• lack of knowledge and understanding of staircasing arrangements;
  • perceived complexity in arranging a shared ownership purchase;
  • perceived risks and complexity associated with dealing with a housing association landlord if/when the customer falls into rent arrears;
  • additional risks and complexity if/when the customer commits any other lease breach (and one which the lender cannot necessarily remedy (unlawful subletting, for example));
  • the fact that a closer loan:value weighting on shared ownership arrangements can make such mortgages more expensive and therefore potentially less commercially attractive; and
  • a potentially greater risk of exposure where there are high concentrations of shared ownership mortgages on any one particular site/housing development.

Effective risk management

1. Possession for arrears or breach of condition

In reality, the majority of the apparent risks which are mentioned above are not necessarily specific to shared ownership arrangements, and indeed are common to the majority of leasehold lending scenarios.

There are therefore a variety of options open to lenders to protect shared ownership leasehold security.

For example, as an alternative to recovering possession for mortgage arrears, Walker Morris’ Banking & Finance Litigation team has acted for a number of retail lenders who have adopted a different enforcement policy. This involves seeking possession of leasehold properties on the basis of repeated breach of mortgage conditions where the customer fails to meet its leasehold obligations.  There is a high rate of outright possession orders in such cases, which provide a resolution either due to recovery of possession or act as significant leverage to ensure customer compliance. This approach can work as a ‘wake up call’ for customers, resulting in them properly addressing lease and mortgage compliance, and affordability issues generally. As well as resolving the security risk for lenders, this has enabled customers to continue living in their homes.  This innovative approach can be deployed as an additional protective option in shared ownership scenarios.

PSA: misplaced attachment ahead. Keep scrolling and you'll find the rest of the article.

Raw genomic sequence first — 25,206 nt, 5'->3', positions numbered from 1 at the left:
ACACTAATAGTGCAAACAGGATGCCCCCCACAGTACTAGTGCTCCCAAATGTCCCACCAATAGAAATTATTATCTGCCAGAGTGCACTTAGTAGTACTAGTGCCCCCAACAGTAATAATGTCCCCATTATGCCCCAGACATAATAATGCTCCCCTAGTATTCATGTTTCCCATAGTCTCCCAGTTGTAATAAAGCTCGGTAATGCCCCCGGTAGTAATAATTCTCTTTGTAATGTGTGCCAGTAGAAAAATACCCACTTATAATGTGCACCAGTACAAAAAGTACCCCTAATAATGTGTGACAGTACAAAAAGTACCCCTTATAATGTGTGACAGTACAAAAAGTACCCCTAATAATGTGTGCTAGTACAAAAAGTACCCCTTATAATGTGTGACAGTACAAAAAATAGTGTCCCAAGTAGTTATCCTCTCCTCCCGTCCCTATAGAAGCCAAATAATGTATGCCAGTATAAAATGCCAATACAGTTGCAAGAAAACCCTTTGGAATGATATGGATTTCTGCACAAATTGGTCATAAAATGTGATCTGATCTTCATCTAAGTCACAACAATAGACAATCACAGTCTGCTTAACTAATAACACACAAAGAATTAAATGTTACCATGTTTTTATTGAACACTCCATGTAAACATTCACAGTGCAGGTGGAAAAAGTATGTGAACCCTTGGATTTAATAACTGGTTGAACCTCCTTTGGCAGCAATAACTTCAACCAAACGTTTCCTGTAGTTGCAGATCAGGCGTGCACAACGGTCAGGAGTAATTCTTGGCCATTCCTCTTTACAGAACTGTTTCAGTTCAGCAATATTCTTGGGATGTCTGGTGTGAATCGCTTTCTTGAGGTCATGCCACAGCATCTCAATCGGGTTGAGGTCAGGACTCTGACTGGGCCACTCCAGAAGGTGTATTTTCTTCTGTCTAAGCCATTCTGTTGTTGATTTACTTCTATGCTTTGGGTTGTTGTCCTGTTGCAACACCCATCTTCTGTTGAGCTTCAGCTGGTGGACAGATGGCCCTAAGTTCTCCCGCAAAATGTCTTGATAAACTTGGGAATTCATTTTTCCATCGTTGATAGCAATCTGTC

2. Notice and Mortgage Protection Clauses

Shared ownership leases typically include a provision which obliges shared ownership landlords to give any mortgage lender a certain period of notice prior to possession proceedings being brought, so as to give the lender an opportunity in which to take appropriate action to protect their security. That provision alone can, in some cases, place the lender in a better position than in other residential lease arrangements, where the giving of any notice to the lender (or not!) is likely to be entirely at the landlord’s discretion.

Furthermore, since 2010, housing associations’ shared ownership leases must contain a mortgage protection clause, which protects a lender from significant loss should it have to take possession of the property on default.

3. Practical steps

There are also practical steps which building societies and other retail lenders can take to protect themselves when dealing with shared ownership lending. These include, staff training; the use of standard documentation and instructing specialist solicitors. These measures can overcome any perceived problems associated with a lack of knowledge or understanding of how shared ownership schemes and ancillary staircasing and other arrangements work.

From a commercial perspective, lenders may also decide not to lend on too many shared ownership properties within any one housing development, or adopt maximum permitted staircasing percentages. It is also open to lenders to negotiate with housing associations to refuse or remove certain onerous or unnecessary eligibility or sale conditions; and to offer interest rates on shared ownership mortgages which take into account the relevant loan:value weighting.  Of the lenders who have operated within the shared ownership market to date, many have reported that there are also corporate social responsibility (and related reputational) benefits to consider.

A key area for improvement, for housing association/landlords and mortgage lenders alike, is, however, the presentation/branding of shared ownership schemes. Reviewing marketing materials, and simplifying and streamlining the documentation and processes involved, should go a long way towards encouraging profitable engagement in the market at all levels and by all stakeholders.


[1] See Walker Morris’ earlier briefing, plus the UK Government’s announcement, on 27 June 2019, of various bold measures that will be introduced, including the abolition of leasehold for new-build houses, and the reduction of ground rents for new leases to zero.
[2] [2008] L&TR 31